Law & Order

A non-descript mid-rise building now sits on the north side of King Street on the site of the gallows where Samuel Lount and Peter Matthews were hung in 1838 for their role in the 1837 Upper Canada Rebellion. A bit farther east on King at the intersection with Church, stately St. James Cathedral dominates.

The public hangings of Lount and Matthews in Toronto, April 12, 1838 (public domain).

In the 19th century, Toronto was piously known as the City of Churches. But in the late 1800s, the city also earned the nickname “Toronto the Good” as a centre of 19th-century conservative Victorian morality, and in response to Mayor William Holmes Howland’s determined efforts to clean up the city’s rampant corruption. Toronto stopped on Sundays. Sports were banned, and some stores not only closed but even draped their windows.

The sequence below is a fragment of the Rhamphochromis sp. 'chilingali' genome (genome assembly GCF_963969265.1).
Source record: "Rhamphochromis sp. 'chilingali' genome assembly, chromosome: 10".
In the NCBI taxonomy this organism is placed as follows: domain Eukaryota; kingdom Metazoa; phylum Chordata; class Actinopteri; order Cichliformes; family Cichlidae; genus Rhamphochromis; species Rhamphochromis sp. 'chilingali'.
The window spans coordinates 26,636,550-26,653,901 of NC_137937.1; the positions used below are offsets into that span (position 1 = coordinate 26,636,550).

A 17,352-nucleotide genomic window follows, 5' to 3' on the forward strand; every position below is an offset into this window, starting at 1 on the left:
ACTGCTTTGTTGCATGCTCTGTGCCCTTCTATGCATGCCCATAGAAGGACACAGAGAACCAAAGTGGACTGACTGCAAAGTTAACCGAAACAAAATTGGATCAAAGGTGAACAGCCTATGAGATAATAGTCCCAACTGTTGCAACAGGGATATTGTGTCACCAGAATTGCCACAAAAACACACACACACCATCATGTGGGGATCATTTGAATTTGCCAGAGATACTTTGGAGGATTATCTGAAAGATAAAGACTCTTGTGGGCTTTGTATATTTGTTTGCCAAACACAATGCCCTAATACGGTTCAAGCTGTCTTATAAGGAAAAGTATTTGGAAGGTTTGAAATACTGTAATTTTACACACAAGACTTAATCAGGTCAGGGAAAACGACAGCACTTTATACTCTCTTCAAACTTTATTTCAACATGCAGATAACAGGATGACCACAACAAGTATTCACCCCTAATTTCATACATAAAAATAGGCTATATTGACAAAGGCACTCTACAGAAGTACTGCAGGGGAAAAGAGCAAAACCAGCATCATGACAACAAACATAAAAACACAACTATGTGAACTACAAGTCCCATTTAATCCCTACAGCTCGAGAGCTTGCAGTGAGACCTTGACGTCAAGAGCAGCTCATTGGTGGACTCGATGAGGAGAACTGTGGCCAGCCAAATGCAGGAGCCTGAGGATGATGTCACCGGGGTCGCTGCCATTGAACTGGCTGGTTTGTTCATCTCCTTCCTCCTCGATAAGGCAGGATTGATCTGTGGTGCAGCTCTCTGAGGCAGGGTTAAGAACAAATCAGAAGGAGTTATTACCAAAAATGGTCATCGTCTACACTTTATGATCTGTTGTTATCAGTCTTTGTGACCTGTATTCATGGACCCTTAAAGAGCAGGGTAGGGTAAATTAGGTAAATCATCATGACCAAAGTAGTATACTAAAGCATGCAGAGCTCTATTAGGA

The nickname stuck well into the mid-20th century. Though Toronto is statistically one of North America’s safest cities, it has had its share of crime, as some of the stories in this theme recall. And as the stories show, at times Torontonians have had to confront uncomfortable associations with “moral” offenses, crime and their definition of “good.”

A selection of sites from this theme is laid out in the trail Righteous Toronto.

The Stories